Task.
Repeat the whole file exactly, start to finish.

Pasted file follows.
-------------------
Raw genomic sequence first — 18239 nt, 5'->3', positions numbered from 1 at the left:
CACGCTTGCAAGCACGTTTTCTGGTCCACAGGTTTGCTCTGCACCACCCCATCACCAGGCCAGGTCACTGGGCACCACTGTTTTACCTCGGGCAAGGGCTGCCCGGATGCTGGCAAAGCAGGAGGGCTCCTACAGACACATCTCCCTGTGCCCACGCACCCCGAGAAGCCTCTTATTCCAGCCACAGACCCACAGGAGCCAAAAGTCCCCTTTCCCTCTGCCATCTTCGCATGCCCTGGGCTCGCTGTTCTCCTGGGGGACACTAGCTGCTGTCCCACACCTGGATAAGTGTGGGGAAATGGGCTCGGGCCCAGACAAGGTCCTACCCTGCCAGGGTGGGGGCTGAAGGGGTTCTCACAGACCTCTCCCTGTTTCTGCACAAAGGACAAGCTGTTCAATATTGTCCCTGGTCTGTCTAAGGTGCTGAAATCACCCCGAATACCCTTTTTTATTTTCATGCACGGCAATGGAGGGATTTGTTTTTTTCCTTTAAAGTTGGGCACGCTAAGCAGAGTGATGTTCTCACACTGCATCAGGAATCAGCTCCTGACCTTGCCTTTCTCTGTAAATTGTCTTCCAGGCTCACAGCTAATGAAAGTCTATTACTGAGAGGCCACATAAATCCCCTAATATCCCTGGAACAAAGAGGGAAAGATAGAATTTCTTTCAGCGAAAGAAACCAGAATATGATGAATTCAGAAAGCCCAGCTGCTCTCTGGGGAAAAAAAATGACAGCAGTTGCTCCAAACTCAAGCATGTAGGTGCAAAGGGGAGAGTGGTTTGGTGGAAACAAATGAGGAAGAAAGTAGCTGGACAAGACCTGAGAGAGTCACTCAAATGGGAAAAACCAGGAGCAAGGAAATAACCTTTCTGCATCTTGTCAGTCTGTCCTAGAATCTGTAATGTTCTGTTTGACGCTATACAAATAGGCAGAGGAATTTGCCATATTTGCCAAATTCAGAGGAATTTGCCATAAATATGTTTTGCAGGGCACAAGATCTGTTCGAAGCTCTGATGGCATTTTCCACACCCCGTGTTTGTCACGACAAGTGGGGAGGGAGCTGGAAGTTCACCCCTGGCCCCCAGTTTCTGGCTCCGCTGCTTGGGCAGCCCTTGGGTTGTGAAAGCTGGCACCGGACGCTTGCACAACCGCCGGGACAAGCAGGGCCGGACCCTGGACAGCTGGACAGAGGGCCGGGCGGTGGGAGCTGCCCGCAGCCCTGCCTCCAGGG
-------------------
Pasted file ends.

Raw genomic sequence first — 18239 nt, 5'->3', positions numbered from 1 at the left:
CACGCTTGCAAGCACGTTTTCTGGTCCACAGGTTTGCTCTGCACCACCCCATCACCAGGCCAGGTCACTGGGCACCACTGTTTTACCTCGGGCAAGGGCTGCCCGGATGCTGGCAAAGCAGGAGGGCTCCTACAGACACATCTCCCTGTGCCCACGCACCCCGAGAAGCCTCTTATTCCAGCCACAGACCCACAGGAGCCAAAAGTCCCCTTTCCCTCTGCCATCTTCGCATGCCCTGGGCTCGCTGTTCTCCTGGGGGACACTAGCTGCTGTCCCACACCTGGATAAGTGTGGGGAAATGGGCTCGGGCCCAGACAAGGTCCTACCCTGCCAGGGTGGGGGCTGAAGGGGTTCTCACAGACCTCTCCCTGTTTCTGCACAAAGGACAAGCTGTTCAATATTGTCCCTGGTCTGTCTAAGGTGCTGAAATCACCCCGAATACCCTTTTTTATTTTCATGCACGGCAATGGAGGGATTTGTTTTTTTCCTTTAAAGTTGGGCACGCTAAGCAGAGTGATGTTCTCACACTGCATCAGGAATCAGCTCCTGACCTTGCCTTTCTCTGTAAATTGTCTTCCAGGCTCACAGCTAATGAAAGTCTATTACTGAGAGGCCACATAAATCCCCTAATATCCCTGGAACAAAGAGGGAAAGATAGAATTTCTTTCAGCGAAAGAAACCAGAATATGATGAATTCAGAAAGCCCAGCTGCTCTCTGGGGAAAAAAAATGACAGCAGTTGCTCCAAACTCAAGCATGTAGGTGCAAAGGGGAGAGTGGTTTGGTGGAAACAAATGAGGAAGAAAGTAGCTGGACAAGACCTGAGAGAGTCACTCAAATGGGAAAAACCAGGAGCAAGGAAATAACCTTTCTGCATCTTGTCAGTCTGTCCTAGAATCTGTAATGTTCTGTTTGACGCTATACAAATAGGCAGAGGAATTTGCCATATTTGCCAAATTCAGAGGAATTTGCCATAAATATGTTTTGCAGGGCACAAGATCTGTTCGAAGCTCTGATGGCATTTTCCACACCCCGTGTTTGTCACGACAAGTGGGGAGGGAGCTGGAAGTTCACCCCTGGCCCCCAGTTTCTGGCTCCGCTGCTTGGGCAGCCCTTGGGTTGTGAAAGCTGGCACCGGACGCTTGCACAACCGCCGGGACAAGCAGGGCCGGACCCTGGACAGCTGGACAGAGGGCCGGGCGGTGGGAGCTGCCCGCAGCCCTGCCTCCAGGG